checking his ministerial career, that he miles from Cambridge, near twenty from Ever could not even endure the sight of his ton. The journey made me quite ill, being so Bible, nor bear to hear the people sing in weary with riding that I was obliged to walk bis adjoining church. But how vain is it part of the way. When I came thither, a

to lift up the heel against the God of table was set for me on the Common, and to my great surprise I found near 10,000 people

the universe, and repine at His wise round it, among whom were many gownsmen

dispensations, especially when subsefrom Cambridge. I was hardly able to stand quent experience proves, that they were on my feet, and extremely hoarse with a cold. all designed to answer the most valu. When I lifted up my foot, to get on the table, a horrible dread overwhelmed me; but the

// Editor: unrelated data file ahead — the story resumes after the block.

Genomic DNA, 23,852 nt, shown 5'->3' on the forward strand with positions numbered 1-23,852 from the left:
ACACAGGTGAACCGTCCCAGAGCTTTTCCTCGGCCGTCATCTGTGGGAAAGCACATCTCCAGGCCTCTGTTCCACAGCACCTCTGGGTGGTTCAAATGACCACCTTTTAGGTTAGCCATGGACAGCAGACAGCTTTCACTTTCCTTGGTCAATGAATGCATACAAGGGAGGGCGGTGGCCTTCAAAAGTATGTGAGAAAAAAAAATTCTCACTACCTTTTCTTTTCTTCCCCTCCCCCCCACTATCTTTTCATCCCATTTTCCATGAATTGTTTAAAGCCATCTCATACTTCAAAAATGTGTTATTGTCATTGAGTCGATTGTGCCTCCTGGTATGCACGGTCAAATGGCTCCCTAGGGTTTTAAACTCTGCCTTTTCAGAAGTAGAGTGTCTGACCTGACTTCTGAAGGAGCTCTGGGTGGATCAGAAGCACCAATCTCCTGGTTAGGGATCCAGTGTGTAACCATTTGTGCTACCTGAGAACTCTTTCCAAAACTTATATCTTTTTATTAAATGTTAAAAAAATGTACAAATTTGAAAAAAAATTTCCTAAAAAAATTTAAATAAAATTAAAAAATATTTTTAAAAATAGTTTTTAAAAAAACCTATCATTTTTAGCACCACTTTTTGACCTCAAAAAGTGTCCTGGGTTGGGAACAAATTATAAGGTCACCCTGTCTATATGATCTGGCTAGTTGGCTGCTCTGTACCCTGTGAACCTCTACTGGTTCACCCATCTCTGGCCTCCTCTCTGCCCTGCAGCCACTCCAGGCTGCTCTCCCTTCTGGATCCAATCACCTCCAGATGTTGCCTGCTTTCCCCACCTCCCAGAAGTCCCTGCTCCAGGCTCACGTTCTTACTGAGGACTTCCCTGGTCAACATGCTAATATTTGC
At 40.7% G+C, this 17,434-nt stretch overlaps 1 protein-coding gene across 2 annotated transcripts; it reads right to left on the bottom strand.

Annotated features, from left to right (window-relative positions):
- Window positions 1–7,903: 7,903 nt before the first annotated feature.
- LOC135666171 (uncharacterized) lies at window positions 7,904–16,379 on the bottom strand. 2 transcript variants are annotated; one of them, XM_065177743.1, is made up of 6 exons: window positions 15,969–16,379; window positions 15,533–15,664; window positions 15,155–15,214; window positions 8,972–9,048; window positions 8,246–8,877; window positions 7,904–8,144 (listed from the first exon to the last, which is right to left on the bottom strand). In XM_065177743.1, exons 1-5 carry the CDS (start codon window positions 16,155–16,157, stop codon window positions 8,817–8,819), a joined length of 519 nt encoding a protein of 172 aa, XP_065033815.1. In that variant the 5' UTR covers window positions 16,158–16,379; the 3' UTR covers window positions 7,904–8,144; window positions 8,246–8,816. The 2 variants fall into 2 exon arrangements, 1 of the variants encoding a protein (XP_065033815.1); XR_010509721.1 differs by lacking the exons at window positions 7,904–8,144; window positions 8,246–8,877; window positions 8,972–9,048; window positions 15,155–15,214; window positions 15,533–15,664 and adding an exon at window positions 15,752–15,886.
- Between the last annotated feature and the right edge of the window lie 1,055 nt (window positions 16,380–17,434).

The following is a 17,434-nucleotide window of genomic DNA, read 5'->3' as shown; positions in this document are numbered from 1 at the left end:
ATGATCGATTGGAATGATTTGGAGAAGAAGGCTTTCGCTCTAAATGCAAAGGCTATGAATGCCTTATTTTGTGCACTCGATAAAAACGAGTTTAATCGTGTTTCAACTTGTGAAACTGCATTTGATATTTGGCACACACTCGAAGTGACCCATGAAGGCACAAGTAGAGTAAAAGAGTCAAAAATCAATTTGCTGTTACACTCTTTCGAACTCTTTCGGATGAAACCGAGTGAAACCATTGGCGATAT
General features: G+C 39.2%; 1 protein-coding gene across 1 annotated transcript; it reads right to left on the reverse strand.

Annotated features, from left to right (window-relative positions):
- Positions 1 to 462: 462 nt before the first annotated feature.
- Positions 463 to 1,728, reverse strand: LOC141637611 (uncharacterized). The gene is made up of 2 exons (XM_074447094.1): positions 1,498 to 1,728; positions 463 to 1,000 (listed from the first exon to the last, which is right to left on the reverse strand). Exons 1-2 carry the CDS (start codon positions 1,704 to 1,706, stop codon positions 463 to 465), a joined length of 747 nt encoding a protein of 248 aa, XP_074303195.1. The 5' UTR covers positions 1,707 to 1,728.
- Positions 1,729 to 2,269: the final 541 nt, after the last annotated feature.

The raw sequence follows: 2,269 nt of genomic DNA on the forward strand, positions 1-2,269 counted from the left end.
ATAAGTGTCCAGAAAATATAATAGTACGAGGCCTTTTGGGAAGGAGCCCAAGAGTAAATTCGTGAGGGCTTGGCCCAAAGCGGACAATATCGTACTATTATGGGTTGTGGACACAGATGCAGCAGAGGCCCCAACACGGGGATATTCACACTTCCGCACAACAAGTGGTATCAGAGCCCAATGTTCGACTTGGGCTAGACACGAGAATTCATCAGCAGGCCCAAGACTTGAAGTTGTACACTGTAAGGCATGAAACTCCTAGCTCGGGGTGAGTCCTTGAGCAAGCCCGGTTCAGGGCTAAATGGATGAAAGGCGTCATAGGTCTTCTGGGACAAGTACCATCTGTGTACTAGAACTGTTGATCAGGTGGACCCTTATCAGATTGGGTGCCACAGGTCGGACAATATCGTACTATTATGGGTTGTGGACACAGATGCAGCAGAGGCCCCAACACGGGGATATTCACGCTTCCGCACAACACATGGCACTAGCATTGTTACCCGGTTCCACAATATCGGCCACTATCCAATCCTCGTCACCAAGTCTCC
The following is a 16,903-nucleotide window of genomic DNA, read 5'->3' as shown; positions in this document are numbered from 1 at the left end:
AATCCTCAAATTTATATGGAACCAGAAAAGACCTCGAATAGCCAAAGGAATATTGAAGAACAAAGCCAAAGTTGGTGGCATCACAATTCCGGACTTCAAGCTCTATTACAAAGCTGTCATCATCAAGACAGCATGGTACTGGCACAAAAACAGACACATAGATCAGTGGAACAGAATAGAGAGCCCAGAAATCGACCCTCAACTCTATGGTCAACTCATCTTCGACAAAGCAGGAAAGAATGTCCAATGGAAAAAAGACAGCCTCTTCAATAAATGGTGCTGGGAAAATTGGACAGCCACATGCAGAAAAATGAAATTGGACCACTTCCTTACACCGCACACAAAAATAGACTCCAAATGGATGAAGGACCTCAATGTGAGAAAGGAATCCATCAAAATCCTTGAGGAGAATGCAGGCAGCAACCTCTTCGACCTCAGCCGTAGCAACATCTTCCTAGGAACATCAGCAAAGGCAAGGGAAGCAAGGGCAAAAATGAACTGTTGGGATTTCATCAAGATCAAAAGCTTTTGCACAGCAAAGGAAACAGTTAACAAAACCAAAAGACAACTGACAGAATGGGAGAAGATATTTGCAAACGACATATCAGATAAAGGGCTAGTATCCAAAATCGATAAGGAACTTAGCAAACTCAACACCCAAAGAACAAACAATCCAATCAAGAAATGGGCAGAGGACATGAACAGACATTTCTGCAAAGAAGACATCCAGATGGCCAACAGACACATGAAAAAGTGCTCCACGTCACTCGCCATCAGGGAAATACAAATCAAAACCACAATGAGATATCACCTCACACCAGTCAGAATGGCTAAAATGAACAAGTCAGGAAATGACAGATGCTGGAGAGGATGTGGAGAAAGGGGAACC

able purposes, in preserving from the moment I was fixed thereon, I seemed as

dangerous elevations of popularity, in unconcerned as a statue. I gave out my text,

fitting for a sphere of action equally (Gal. iii. 10, 11,) and made a pause, to think successful, and in leading the mind into

more enlarged views of the abounding , signalized by his interviews with the members grace of the everlasting Gospel !

of the Provisional Government of France, We must reserve the remaining facts,

especially Lamartine and Arago, on the sub

jects of peace and slavery, resulting in the which are full of interest, till next

decree which abolished slavery throughont the month.